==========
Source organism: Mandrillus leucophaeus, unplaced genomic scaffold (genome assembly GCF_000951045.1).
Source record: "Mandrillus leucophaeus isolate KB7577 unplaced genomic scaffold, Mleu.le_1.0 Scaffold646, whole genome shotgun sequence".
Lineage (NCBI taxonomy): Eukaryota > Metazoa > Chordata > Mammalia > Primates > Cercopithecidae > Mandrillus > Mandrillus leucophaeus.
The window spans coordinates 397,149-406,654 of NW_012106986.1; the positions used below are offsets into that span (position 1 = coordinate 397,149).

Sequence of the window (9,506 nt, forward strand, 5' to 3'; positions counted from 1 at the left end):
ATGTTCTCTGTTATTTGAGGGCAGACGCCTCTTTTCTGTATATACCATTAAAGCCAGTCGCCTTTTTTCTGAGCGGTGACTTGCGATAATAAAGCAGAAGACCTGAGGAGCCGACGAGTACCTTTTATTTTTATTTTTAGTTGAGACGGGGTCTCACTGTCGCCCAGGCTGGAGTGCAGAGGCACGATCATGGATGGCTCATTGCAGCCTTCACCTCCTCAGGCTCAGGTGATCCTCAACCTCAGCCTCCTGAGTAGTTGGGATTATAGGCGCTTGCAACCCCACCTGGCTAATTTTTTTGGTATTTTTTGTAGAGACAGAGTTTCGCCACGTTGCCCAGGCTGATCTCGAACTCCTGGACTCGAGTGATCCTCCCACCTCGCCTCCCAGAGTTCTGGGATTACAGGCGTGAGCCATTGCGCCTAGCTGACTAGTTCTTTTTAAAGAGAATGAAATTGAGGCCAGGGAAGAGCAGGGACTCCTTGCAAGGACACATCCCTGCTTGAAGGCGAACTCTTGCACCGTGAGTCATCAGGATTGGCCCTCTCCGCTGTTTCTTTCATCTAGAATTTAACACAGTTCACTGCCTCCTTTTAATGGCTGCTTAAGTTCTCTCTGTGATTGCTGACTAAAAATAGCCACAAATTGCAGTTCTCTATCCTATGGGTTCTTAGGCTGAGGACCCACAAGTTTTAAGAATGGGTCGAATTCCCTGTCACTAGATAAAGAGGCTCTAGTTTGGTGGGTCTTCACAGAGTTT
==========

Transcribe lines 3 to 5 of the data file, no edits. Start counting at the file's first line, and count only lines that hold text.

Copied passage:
Lineage (NCBI taxonomy): Eukaryota > Metazoa > Chordata > Mammalia > Primates > Cercopithecidae > Mandrillus > Mandrillus leucophaeus.
The window spans coordinates 397,149-406,654 of NW_012106986.1; the positions used below are offsets into that span (position 1 = coordinate 397,149).

Sequence of the window (9,506 nt, forward strand, 5' to 3'; positions counted from 1 at the left end):